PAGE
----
Guilherme de Aguiar Patriota
Brazilian Ambassador to the United Nations
Brazilian Mission to the UN
Senior Economic Affairs Officer
Bank of Canada
Initiative for Policy Dialogue (IPD)
James T. Shotwell Professor of Global Political Economy; Director, Center on Global Economic Governance
School of International and Public Affairs, Columbia University
8:30-9:00am Breakfast and Introduction to the Conference
Jan Svejnar, Columbia University
9:00-10:00am : Implications of recent events
- - Implications of the Argentine Sovereign Debt restructuring and litigation for the international financial architecture
- - The United Nations Resolution Towards a multilateral legal framework for sovereign debt restructuring processes.
Panelists: Lee Buchheit (Cleary Gottlieb Steen & Hamilton LLP, New York); Sergio Chodos (IMF, Alternate Executive Director for Argentina); Guilherme de Aguiar Patriota (United Nations, DPR from Brazil)
- - Current Debate on the Reform of the IMF Lending Framework
Panelists: Susan Schadler (CIGI); Hugh Bredenkamp (IMF)
Moderated by José Antonio Ocampo (Columbia University)
10:00-10:30am Objectives and Challenges of Sovereign Debt Restructuring
Keynote Speaker: Joseph E. Stiglitz (Columbia University)
10:30-10:45am Coffee break
10:45-12:45pm The private contractual approach
- - Issues in sovereign debt restructuring
- - Can the private contractual approach provide an efficient and equitable solution to SDR?
- - What is the optimal design of contracts?
- - Collective Action Clauses. How do we weigh different classes of creditors? How do we determine priority with bonds issued under multiple jurisdictions?
- - Champerty. Can it be included in bond contracts?
- - Aggregation and Pari passu
- - How can provisions of Chapter 9 be incorporated into contracts?
- - What are the limitations of the private contractual approach?
- - Lending into arrears
- - Standstills in debt contracts
- - Credit Default Swaps. Issues of transparency and disclosure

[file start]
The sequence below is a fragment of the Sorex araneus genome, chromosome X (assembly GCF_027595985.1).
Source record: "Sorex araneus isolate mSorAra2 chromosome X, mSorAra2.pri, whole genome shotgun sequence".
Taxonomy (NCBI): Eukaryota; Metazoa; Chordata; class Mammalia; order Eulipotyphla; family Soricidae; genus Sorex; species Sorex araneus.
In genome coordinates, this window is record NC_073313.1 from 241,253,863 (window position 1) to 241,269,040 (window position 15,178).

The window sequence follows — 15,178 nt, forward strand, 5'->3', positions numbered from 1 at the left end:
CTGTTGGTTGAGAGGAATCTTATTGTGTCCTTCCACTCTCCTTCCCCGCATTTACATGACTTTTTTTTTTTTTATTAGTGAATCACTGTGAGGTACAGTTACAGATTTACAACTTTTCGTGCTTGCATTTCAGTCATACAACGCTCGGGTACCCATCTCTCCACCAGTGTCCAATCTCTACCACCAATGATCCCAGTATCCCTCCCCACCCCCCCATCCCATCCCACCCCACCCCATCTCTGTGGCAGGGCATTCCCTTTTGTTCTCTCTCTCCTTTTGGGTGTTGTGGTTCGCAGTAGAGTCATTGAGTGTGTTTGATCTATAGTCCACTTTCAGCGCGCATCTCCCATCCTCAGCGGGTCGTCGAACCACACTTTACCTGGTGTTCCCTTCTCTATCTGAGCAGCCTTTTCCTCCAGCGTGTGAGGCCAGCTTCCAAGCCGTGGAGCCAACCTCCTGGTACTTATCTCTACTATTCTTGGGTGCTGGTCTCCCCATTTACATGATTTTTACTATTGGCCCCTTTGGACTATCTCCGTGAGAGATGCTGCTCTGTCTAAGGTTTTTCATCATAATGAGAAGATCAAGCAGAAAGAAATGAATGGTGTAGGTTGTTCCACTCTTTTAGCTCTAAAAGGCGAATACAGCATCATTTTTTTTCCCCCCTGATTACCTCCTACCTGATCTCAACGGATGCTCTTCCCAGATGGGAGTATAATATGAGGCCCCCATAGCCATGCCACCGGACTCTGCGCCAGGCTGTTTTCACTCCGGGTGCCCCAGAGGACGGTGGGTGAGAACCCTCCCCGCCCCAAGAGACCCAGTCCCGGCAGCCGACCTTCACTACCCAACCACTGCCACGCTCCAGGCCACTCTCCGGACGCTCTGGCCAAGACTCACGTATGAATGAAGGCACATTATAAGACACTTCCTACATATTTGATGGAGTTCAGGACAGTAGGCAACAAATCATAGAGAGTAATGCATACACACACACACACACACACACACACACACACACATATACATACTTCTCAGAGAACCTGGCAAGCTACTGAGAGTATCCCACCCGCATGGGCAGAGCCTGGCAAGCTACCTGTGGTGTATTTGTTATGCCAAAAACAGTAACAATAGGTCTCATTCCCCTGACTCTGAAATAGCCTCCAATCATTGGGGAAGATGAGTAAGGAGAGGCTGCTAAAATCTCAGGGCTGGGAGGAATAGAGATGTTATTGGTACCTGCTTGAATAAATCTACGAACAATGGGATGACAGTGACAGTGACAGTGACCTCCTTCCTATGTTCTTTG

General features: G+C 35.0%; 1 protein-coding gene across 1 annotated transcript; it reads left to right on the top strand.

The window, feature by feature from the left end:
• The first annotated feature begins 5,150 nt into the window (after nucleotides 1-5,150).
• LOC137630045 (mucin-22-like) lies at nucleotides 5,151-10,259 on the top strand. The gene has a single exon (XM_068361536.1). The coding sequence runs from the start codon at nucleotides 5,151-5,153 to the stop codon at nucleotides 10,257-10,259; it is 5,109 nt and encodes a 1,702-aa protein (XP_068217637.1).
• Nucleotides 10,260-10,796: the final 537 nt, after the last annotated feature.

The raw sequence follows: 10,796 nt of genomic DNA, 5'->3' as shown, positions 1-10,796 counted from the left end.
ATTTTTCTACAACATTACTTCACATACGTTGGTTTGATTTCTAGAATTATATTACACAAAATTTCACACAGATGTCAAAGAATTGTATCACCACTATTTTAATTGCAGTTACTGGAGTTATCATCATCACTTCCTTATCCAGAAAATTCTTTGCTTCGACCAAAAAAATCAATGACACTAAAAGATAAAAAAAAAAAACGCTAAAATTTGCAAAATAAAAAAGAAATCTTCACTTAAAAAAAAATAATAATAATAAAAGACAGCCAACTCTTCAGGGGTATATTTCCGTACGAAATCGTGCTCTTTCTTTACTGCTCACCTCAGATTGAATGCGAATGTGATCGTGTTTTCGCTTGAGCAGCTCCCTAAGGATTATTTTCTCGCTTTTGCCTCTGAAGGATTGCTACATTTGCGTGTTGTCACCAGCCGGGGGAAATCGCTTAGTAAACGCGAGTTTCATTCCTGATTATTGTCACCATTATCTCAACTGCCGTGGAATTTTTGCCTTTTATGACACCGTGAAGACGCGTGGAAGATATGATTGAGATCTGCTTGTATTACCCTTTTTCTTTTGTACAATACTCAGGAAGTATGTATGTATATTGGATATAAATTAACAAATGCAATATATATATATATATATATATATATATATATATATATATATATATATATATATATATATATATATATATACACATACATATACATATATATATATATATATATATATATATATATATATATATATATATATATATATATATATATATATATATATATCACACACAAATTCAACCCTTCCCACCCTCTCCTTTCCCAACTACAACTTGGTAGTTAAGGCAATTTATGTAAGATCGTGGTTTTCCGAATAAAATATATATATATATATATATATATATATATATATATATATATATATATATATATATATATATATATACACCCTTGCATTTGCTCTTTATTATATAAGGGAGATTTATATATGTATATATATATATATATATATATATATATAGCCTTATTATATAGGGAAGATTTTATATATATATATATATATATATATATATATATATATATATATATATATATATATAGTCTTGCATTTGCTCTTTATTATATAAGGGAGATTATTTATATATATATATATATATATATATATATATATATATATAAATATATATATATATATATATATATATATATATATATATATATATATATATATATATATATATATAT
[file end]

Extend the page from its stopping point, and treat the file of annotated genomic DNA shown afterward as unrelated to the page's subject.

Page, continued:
- - Can provisions of Chapter 11 be embedded into contracts?
- - Role for GDP indexed bonds
- - Role for GDP indexed bonds
Panelists: Lee Buchheit (Cleary Gottlieb Steen & Hamilton LLP, New York); Richard Conn (Conn International Group); Jonathan Eaton (Brown University); Eric Santor, Bank of Canada; Jim Haley (CIGI); Robert Howse (New York University); Joseph E. Stiglitz (Columbia University); Timothy B. DeSieno, (Bingham McCutchen LLP)
Moderated by Martin Guzman (Columbia University)
12:45-2:15pm Lunch / Discussion on the Context of the Debate
(This Panel will not be open to the public)
- The view of the IMF
- The view of the UN
- Should the recent decision be viewed as an aberration, and are there quick fixes?
Sean Hagan (IMF); Domenico Lombardi (CIGI); Benu Schneider (UN)
Moderated by Jan Svejnar (Columbia University)
2:30-4:30pm Proposals for a multilateral legal framework for sovereign debt restructuring
- - Provisions for an International Bankruptcy Law
- - The reach of the soft law
- - The institutional structure
- - The institutional process to create it
- - Improvements over the Paris Club ongoing process
Panelists: Patrick Bolton (Columbia University); Barry Herman (New School); Brett House (CIGI); Jurgen Kaiser (erlassjahr.de NGO); José Antonio Ocampo (Columbia University); Kunibert Raffer (University of Vienna); Shari Spiegel (United Nations)
Moderated by Joseph E. Stiglitz (Columbia University)
4:30-4:40pm Coffee Break
4:40-5:10pm Conclusions Towards a Consensus
Leaders: Jan Svejnar (Columbia University); Marilou Uy (G24, Director)